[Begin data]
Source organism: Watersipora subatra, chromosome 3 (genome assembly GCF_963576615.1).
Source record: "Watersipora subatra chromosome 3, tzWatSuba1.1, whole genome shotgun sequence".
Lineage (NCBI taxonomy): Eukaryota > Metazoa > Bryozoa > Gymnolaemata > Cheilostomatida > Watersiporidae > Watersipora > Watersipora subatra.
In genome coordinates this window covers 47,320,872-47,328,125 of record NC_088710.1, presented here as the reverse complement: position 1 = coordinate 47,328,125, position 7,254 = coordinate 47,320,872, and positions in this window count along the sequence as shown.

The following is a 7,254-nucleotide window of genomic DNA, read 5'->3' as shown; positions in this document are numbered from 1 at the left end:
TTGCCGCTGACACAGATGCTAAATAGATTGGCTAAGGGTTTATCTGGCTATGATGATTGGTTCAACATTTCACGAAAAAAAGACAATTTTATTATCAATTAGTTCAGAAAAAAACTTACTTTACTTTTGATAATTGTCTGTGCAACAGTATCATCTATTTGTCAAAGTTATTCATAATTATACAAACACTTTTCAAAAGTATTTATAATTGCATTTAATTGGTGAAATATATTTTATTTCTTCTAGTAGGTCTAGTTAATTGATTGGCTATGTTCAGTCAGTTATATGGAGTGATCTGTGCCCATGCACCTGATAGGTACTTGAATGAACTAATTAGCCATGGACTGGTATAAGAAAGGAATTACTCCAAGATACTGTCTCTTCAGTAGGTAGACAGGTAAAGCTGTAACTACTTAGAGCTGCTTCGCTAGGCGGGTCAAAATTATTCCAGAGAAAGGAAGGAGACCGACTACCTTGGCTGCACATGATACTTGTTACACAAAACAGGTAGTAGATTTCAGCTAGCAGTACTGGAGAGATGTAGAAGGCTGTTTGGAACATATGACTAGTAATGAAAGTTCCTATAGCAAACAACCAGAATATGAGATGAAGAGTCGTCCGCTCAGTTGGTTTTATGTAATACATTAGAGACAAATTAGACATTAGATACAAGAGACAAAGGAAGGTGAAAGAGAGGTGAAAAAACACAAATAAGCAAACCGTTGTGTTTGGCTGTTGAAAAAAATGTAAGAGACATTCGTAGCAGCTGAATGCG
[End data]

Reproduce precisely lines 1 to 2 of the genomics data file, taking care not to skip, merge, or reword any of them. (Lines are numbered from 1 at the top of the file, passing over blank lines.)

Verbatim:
Source organism: Watersipora subatra, chromosome 3 (genome assembly GCF_963576615.1).
Source record: "Watersipora subatra chromosome 3, tzWatSuba1.1, whole genome shotgun sequence".